Originally published September 16 2013
Pro-GMO 'experts' are corporate shills with financial ties to Big Tobacco
by J. D. Heyes
(NaturalNews) People who are claiming to be so-called "experts" regarding genetically engineered foods are really just shills for big corporations that have financial ties to Big Tobacco, writes Michele Simon, a public health lawyer who specializes in industry marketing and lobbying tactics.
In a short series of articles posted at TreeHugger.com, which is published by the same company that broadcasts The Discovery Channel, and on her own website, Simon says some of the same industry consultants with ties to the tobacco industry are now lobbying for "Big Food" in "opposing the ballot initiative that would require labeling of all foods containing GMO ingredients."
So-called experts hawking so-called expertise
She cites information contained in the financial filings of a movement, No on 37: Coalition Against the Deceptive Food Labeling Scheme, which showed that a $7,500 payment was made to a political consulting firm, the Sacramento-based MB Public Affairs, which was described this way by the Los Angeles Times last year:
MB Public Affairs is headed by Mark Bogetich, a garrulous operative known to his friends as "Bogey," who has helped a number of Republican candidates neutralize their opponents. In recent years, MB Public Affairs has worked for Altria, once known as the Phillip Morris Cos. ...
Part of the No on 37 effort to lobby against the proposition, according to Simon, is to put up "alleged scientific experts to do its bidding, once again taking a page from the tobacco industry playbook."
According to the organization, the proposition is "deceptive" because it is a "payday for trial lawyers," will "increase food costs for the average family by hundreds of dollars per year" and amount to "a hidden food tax that would especially hurt seniors and low-income families who can least afford it," and is "full of absurd, politically motivated exemptions that make no sense."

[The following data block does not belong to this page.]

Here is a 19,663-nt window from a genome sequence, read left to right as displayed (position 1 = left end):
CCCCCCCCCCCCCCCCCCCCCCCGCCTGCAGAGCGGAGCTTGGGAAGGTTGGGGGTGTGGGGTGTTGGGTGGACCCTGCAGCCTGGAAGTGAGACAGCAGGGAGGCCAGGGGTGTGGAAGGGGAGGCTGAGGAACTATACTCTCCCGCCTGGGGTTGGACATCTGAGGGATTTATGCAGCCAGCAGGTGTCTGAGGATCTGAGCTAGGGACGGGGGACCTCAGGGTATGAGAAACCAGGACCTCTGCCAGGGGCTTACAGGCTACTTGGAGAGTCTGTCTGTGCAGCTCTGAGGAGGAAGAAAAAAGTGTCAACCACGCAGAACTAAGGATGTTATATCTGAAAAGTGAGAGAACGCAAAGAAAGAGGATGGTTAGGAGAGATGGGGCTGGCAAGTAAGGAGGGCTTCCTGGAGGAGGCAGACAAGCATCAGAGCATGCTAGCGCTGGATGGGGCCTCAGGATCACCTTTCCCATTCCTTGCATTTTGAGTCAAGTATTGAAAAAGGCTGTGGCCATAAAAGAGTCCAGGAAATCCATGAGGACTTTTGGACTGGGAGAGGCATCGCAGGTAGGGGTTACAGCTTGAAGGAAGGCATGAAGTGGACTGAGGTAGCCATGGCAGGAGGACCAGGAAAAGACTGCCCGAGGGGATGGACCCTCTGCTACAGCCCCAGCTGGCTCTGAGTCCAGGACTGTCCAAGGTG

But Simon writes that "corporations such as Philip Morris or Monsanto don't have actual facts on their side," so they have had to resort to "third-party experts" to make their case.
One such expert is Henry Miller, a physician and molecular biologist who she says misleadingly wrote in the San Francisco Chronicle recently that "Americans have consumed more than 3 trillion servings of food with genetically engineered ingredients - with not a single documented ill effect."
"This statement is about as relevant as saying that genetically engineered food does not cause herpes. No one has been looking for effect either," says Simon.
She goes on to say that Miller also "misrepresented" positions held by the World Health Organization, the American Medical Association and the National Academy of Sciences when he claimed these groups "and other respected medical and health organizations all conclude that genetically engineered foods are safe."
Ties to tobacco?
In fact, Simon writes, the AMA has called on the Food and Drug Administration to require "pre-market systemic safety assessments of these foods as a preventative measure to ensure the health of the public." Currently, she says, there is no such safety testing apparatus in place for GMO foods.
More recently, Miller penned another op-ed, this one for Forbes magazine, in opposition to Prop 37, which Simon said contained more deception.
For one thing, he writes that the FDA "followed the science and declined to require special labeling for genetically engineered foods." But as Simon has written, the agency's action was only the result of heavy lobbying from Monsanto.
She says Miller is currently a "senior research fellow" at the Hoover Institute after spending 15 years at the FDA "as an outspoken advocate of GMOs."
She said he also has ties to the tobacco industry.
According to a 1994 industry newsletter, she says, "Miller helped write the founding principles for 'The Advancement of Sound Science Coalition' - a now-defunct front group created by Phillip Morris that tried to discredit research linking tobacco to cancer and heart disease, especially among office workers and children living with smoking parents."
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